adjective, jaun·ti·er, jaun·ti·est.
Origin of jaunty
Examples from the Web for jauntily
Contemporary Examples of jauntily
Meanwhile, New York Magazine ran a jauntily satirical article—“Bro, Can You Spare, Like, Five Bills?”Is There a Ma Joad for the Piketty Era?
July 1, 2014
Springer jauntily replies, quickly adding that his tawdry syndicated show is probably a more accurate harbinger of the End Times.Jerry Springer Wants His Privacy
April 18, 2010
And let's not forget death panels, Sarah Palin's jauntily inflammatory phrase for the "Independent Medicare Advisory Board."Health Care: A Critic's Index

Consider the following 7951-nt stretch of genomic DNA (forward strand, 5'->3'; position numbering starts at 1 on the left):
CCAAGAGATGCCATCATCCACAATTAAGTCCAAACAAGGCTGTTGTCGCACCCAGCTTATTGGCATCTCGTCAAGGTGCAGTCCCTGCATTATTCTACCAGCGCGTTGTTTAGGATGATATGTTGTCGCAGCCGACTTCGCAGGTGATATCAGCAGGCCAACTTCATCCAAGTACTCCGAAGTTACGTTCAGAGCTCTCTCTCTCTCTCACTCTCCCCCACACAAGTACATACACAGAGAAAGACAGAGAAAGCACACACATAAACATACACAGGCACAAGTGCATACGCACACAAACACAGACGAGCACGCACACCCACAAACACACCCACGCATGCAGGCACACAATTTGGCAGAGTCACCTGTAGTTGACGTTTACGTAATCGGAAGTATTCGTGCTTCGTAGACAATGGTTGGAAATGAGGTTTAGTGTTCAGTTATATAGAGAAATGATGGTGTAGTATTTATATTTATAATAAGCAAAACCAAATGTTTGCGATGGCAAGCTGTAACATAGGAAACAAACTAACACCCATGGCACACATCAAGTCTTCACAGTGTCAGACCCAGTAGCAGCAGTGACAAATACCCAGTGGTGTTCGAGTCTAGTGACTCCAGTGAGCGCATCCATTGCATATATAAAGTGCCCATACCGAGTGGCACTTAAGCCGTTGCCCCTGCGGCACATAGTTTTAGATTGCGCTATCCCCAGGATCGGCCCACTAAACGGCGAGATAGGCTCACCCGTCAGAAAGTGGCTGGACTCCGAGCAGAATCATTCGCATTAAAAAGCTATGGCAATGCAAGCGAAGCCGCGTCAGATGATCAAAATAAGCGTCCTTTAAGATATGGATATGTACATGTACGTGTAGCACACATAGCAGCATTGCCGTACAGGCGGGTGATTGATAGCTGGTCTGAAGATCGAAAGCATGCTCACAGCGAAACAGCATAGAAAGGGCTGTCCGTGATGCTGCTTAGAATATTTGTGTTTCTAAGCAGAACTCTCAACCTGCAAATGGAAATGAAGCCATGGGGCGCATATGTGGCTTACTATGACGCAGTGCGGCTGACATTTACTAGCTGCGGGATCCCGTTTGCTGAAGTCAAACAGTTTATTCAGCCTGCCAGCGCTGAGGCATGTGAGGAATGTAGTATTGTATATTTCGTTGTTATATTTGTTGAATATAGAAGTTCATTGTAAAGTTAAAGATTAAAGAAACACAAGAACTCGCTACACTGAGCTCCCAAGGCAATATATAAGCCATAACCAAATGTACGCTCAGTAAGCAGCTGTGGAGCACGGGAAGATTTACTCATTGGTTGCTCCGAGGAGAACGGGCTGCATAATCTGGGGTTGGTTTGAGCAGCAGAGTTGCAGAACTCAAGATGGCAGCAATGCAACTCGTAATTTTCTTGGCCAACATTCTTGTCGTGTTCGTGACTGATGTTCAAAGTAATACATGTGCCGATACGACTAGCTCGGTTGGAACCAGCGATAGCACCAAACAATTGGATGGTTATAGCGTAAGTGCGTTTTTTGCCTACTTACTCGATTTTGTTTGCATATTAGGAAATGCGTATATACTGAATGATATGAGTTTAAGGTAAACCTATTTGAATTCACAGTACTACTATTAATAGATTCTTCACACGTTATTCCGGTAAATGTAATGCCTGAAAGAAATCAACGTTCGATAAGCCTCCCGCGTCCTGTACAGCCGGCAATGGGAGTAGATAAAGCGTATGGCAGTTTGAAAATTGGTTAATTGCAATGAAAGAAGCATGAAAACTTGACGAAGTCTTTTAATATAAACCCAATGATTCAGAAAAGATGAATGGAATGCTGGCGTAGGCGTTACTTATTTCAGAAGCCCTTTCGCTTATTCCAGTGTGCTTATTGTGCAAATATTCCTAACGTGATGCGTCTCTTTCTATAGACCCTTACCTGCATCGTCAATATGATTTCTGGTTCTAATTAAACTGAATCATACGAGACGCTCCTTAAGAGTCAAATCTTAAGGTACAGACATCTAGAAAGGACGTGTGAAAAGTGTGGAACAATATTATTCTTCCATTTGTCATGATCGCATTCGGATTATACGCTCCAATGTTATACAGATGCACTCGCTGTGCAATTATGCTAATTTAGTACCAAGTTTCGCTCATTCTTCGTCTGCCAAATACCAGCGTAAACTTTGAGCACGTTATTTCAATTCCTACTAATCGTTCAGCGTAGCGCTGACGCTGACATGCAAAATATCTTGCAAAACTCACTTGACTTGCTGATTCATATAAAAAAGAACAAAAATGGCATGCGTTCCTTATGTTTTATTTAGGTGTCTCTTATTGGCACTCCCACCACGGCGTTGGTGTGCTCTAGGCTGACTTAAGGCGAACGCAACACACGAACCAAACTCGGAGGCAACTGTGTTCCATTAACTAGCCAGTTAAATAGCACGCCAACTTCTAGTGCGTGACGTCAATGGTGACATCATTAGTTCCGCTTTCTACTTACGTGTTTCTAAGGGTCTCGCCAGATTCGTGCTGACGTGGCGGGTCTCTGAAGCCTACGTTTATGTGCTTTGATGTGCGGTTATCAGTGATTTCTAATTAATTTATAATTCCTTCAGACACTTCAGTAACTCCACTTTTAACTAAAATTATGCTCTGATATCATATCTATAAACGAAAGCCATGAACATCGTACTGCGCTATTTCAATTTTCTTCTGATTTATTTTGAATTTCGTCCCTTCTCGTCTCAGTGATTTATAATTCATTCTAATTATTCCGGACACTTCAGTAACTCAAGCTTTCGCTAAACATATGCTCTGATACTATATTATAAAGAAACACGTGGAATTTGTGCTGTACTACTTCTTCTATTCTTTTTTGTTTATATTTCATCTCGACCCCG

December 25, 2009
Historical Examples of jauntily
"To me, it is a matter of perfect indifference," said I, jauntily.A Day's Ride
Charles James Lever
"A feller's got to be in this country," he replied, jauntily.They of the High Trails
Sandy handed Brewer a cigar and stuck one, jauntily, in his own mouth.The Secret of the Storm Country
Grace Miller White
All were strolling as leisurely and jauntily as only true plutocrats can afford to do.The Rich Little Poor Boy
“Some chaps is always thinking about going to bed,” said Bob jauntily.Quicksilver
George Manville Fenn
adjective -tier or -tiest
Word Origin for jaunty
1660s, "elegant, stylish," from French gentil "nice, pleasing," in Old French "noble" (see gentle). Form reflects attempt to render the French pronunciation of gentil. Meaning "easy and sprightly in manner" first attested 1670s. Related: Jauntily; jauntiness.